Thursday, December 9, 2010

Don’t Shoot the Messenger.

This morning I’m mainly going to share Julian Assange’s own rebuttal to the attacks made on Wikileaks, published in yesterday’s Australian newspaper. I’m not going to pass judgement on his present extradition trial; Sweden wants him for sexual assault charges, not anything to do with his work, which a lot of people seem to be forgetting. (I’ve heard a number of different reports as to what these charges are; one source claims that his crime was in fact not using a condom.)

I don’t think he gets everything completely right. I understand his desire to paint Wikileaks as the underdog; it certainly appeals to the Australian mindset. Rather, I think the reason the authorities are scapegoating the organisation is that if they went after the other, more established news organisations that are coöperating with Wikileaks in releasing its information, there would be a much bigger backlash about freedom of speech and of the press than there has been. And that is, ultimately, what this is all about. It’s not treason: for that matter, Assange isn’t even American. It’s not spying: Wikileaks takes anonymous submissions, investigates them to ensure their authenticity, and then releases them with the assistance of the press. It’s just journalism: impressively hard-hitting journalism, especially embarrassing to a lot of powerful people, but hey — surely that’s what we keep the media around for, morally speaking? It’s their job to see that our leaders can’t get away with anything.

For my own part, I’m on the side of the leakers and journalists up to the point where they release information that’s dangerous to life; so far, the only life that seems to have been threatened by their actions is Assange’s himself. As I’ve said before, the truth never hurt anyone unless a lie got there first. I don’t think this will usher in a new era of more open government. I expect that if anything it will lead to less openness, as official organisations will be less willing to be completely open with each other if they know that what they have to say might be leaked and published. But we’ve always lived with that possibility. Yes Minister paints leaks as just another government tool (“The Ship of State is the only ship that leaks from the top”); perhaps the real objection to this one is that it wasn’t politically motivated, at least by any ideology other than a desire to share the truth.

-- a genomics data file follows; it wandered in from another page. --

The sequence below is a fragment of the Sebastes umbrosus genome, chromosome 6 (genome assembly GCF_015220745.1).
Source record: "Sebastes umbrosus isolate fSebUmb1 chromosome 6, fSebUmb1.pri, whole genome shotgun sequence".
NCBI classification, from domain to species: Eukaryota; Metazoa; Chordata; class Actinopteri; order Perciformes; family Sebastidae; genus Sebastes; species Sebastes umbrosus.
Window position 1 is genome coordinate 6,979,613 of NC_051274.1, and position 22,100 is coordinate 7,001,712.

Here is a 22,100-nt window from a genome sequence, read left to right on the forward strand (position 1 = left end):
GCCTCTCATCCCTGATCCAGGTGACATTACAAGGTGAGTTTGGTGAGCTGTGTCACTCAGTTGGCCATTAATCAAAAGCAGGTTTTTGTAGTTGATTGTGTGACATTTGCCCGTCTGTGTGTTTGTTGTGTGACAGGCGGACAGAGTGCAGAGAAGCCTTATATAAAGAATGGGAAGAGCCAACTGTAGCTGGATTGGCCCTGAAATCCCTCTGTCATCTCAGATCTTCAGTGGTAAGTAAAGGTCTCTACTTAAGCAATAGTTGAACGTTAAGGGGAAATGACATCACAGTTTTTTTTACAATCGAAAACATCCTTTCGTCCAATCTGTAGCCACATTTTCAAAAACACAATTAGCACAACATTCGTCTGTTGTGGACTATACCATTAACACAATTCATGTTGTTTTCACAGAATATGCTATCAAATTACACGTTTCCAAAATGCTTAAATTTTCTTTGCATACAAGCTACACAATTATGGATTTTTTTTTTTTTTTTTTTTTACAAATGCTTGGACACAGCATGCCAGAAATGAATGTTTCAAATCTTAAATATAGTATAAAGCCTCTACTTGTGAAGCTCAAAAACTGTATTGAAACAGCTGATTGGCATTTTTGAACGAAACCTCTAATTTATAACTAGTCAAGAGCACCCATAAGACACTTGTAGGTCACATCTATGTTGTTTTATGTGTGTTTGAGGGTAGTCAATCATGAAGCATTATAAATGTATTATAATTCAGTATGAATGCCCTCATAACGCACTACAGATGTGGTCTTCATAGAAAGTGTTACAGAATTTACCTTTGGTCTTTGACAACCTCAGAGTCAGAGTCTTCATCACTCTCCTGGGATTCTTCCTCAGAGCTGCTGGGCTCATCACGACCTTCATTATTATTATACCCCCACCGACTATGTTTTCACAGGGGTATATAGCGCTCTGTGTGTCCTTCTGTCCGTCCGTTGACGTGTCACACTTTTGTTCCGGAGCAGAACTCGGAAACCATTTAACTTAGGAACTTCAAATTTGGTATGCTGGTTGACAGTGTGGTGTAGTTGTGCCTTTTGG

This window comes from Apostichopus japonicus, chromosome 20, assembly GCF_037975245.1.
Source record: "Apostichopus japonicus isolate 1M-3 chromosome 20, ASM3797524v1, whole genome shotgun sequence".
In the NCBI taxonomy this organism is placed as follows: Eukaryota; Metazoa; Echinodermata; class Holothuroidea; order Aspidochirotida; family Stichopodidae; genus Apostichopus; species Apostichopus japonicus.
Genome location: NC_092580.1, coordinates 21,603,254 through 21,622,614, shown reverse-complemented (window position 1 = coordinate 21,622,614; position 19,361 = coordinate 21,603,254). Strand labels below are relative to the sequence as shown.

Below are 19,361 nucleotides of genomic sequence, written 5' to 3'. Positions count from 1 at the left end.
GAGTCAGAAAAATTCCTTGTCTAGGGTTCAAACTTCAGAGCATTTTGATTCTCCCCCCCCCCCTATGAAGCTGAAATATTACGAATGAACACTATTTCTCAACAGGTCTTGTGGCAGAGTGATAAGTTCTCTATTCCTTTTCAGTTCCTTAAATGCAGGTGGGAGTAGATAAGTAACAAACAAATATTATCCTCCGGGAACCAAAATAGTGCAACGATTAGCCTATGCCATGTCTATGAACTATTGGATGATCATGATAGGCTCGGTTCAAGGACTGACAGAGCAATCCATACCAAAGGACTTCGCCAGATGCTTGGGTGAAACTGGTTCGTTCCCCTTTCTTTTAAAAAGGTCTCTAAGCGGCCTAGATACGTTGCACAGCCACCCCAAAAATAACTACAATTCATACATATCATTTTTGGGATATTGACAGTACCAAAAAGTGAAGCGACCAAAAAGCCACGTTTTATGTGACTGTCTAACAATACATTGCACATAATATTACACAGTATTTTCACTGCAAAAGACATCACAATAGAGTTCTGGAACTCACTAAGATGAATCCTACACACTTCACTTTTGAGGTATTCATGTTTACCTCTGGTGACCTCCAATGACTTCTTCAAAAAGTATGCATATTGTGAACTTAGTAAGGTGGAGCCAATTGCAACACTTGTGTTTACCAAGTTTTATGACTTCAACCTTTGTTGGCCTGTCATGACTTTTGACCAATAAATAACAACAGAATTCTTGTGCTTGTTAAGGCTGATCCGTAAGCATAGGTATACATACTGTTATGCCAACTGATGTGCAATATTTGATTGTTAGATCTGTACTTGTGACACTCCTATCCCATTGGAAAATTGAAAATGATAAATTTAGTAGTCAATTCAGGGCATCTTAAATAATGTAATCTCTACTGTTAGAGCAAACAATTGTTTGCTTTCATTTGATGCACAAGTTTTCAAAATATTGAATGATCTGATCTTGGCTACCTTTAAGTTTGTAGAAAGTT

What has been released so far is embarrassing, but doesn’t seem to involve national secrets or anything like that. Of course, they may be saving the best for last. But what we’ve seen in the last week or so has been a rare glimpse into the relatively private lives of our leaders and politicians and diplomats, and what have we actually found?

That they’re people, no better or worse than most of us. They’re not good or evil; they’re not especially intelligent or dimwitted. I think this is a reminder that the world, especially the USA, needed. It’s a particularly Australian thing, I feel. You cut down the tall poppy by showing him to be just a poppy. In this light, I think Kevin Rudd’s response to the whole mess was by far the best of anyone’s: “I don’t care. I’ve read worse.”

ETA: By far the worst thing to come out of this, I feel, is that Paypal and the major credit card companies have cut off Wikileaks from receiving payments. The organisation survives on donations, many of them small, anonymous, and made online. They have the legal right to do so as private corporations, but I think this is despicable and cowardly. Wikileaks is not a criminal organisation; to compare its releases to terrorism is an insult to the memory of every terrorist victim. Most jarring is the fact that they still allow payments to hate groups and organisations committed to spreading lies and bullshit, while cutting off a group whose ideology is the truth, the whole truth and nothing but the truth.

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